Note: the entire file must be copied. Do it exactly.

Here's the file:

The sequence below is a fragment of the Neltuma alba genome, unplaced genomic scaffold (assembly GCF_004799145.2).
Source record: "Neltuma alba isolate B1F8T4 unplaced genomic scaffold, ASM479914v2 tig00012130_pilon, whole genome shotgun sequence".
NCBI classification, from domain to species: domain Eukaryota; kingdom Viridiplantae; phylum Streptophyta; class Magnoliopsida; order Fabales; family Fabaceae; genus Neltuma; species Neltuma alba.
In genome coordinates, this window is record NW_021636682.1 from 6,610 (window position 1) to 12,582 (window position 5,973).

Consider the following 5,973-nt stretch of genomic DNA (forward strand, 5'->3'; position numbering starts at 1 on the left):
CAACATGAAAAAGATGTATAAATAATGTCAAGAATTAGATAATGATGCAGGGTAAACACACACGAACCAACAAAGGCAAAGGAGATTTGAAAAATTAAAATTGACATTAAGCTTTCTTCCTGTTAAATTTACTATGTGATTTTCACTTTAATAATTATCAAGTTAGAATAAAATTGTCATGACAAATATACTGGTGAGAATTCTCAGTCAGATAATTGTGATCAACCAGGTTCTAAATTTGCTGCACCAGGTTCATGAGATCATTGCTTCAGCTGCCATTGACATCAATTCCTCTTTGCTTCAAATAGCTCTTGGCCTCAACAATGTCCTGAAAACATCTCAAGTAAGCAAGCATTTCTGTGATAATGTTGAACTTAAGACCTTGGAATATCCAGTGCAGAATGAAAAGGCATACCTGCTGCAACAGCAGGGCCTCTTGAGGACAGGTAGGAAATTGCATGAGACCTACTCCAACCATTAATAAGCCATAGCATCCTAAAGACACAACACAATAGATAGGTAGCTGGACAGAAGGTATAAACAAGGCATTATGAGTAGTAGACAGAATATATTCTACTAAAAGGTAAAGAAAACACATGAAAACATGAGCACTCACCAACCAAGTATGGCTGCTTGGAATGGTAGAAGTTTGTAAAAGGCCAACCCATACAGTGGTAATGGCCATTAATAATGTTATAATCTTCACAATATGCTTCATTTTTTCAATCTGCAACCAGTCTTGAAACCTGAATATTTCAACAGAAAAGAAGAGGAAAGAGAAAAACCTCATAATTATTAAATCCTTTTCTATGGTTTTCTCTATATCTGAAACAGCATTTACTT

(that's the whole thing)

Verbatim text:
The sequence below is a fragment of the Neltuma alba genome, unplaced genomic scaffold (assembly GCF_004799145.2).
Source record: "Neltuma alba isolate B1F8T4 unplaced genomic scaffold, ASM479914v2 tig00012130_pilon, whole genome shotgun sequence".
NCBI classification, from domain to species: domain Eukaryota; kingdom Viridiplantae; phylum Streptophyta; class Magnoliopsida; order Fabales; family Fabaceae; genus Neltuma; species Neltuma alba.
In genome coordinates, this window is record NW_021636682.1 from 6,610 (window position 1) to 12,582 (window position 5,973).

Consider the following 5,973-nt stretch of genomic DNA (forward strand, 5'->3'; position numbering starts at 1 on the left):
CAACATGAAAAAGATGTATAAATAATGTCAAGAATTAGATAATGATGCAGGGTAAACACACACGAACCAACAAAGGCAAAGGAGATTTGAAAAATTAAAATTGACATTAAGCTTTCTTCCTGTTAAATTTACTATGTGATTTTCACTTTAATAATTATCAAGTTAGAATAAAATTGTCATGACAAATATACTGGTGAGAATTCTCAGTCAGATAATTGTGATCAACCAGGTTCTAAATTTGCTGCACCAGGTTCATGAGATCATTGCTTCAGCTGCCATTGACATCAATTCCTCTTTGCTTCAAATAGCTCTTGGCCTCAACAATGTCCTGAAAACATCTCAAGTAAGCAAGCATTTCTGTGATAATGTTGAACTTAAGACCTTGGAATATCCAGTGCAGAATGAAAAGGCATACCTGCTGCAACAGCAGGGCCTCTTGAGGACAGGTAGGAAATTGCATGAGACCTACTCCAACCATTAATAAGCCATAGCATCCTAAAGACACAACACAATAGATAGGTAGCTGGACAGAAGGTATAAACAAGGCATTATGAGTAGTAGACAGAATATATTCTACTAAAAGGTAAAGAAAACACATGAAAACATGAGCACTCACCAACCAAGTATGGCTGCTTGGAATGGTAGAAGTTTGTAAAAGGCCAACCCATACAGTGGTAATGGCCATTAATAATGTTATAATCTTCACAATATGCTTCATTTTTTCAATCTGCAACCAGTCTTGAAACCTGAATATTTCAACAGAAAAGAAGAGGAAAGAGAAAAACCTCATAATTATTAAATCCTTTTCTATGGTTTTCTCTATATCTGAAACAGCATTTACTT